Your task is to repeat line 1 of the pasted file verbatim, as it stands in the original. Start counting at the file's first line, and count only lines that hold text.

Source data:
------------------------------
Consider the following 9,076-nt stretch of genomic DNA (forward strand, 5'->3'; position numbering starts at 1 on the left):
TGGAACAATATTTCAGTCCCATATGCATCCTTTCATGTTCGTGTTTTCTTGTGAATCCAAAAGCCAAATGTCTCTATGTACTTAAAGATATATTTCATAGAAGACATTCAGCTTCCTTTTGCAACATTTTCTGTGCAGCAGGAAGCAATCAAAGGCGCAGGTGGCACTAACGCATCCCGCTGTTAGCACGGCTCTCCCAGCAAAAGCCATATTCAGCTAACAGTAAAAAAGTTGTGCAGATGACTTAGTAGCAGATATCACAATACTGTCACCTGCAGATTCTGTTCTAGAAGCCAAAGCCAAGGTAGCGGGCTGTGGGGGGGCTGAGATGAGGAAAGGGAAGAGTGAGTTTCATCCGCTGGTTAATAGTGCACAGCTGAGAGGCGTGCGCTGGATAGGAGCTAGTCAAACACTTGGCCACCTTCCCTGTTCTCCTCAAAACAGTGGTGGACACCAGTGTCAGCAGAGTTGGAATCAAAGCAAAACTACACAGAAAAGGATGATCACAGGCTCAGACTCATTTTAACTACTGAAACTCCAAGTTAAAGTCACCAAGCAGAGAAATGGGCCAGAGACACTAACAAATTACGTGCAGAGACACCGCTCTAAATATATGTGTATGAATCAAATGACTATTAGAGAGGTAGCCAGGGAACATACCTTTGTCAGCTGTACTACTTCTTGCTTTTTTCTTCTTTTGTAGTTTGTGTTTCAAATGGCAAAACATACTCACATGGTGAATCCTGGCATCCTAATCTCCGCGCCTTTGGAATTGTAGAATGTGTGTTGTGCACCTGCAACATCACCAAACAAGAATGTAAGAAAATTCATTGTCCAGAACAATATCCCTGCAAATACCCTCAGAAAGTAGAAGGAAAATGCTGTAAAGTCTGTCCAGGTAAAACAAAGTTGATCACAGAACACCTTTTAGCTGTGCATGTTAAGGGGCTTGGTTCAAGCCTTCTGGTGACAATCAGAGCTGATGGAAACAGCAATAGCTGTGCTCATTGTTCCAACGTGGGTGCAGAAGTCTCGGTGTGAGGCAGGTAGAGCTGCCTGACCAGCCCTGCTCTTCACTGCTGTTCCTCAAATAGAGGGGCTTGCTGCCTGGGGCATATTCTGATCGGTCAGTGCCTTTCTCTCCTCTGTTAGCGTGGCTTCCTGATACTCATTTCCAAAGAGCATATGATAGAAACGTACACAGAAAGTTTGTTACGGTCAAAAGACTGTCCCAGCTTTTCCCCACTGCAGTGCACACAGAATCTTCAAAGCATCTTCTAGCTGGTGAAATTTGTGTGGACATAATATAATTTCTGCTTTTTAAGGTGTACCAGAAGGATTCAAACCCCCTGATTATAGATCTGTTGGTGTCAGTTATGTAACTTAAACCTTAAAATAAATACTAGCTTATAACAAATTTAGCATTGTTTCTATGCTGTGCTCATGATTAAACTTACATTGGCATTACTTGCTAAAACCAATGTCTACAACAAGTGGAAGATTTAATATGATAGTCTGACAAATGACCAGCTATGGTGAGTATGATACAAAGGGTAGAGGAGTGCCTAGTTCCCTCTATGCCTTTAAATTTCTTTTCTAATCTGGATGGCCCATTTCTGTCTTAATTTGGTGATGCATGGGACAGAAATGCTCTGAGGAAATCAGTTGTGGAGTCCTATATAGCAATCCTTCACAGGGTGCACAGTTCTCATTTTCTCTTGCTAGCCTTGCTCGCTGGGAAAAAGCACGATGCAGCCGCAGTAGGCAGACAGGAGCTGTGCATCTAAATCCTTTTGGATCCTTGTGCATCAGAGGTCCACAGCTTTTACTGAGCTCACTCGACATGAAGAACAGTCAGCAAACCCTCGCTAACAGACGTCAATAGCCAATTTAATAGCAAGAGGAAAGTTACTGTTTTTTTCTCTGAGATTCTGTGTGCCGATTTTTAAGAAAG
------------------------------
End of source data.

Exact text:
Consider the following 9,076-nt stretch of genomic DNA (forward strand, 5'->3'; position numbering starts at 1 on the left):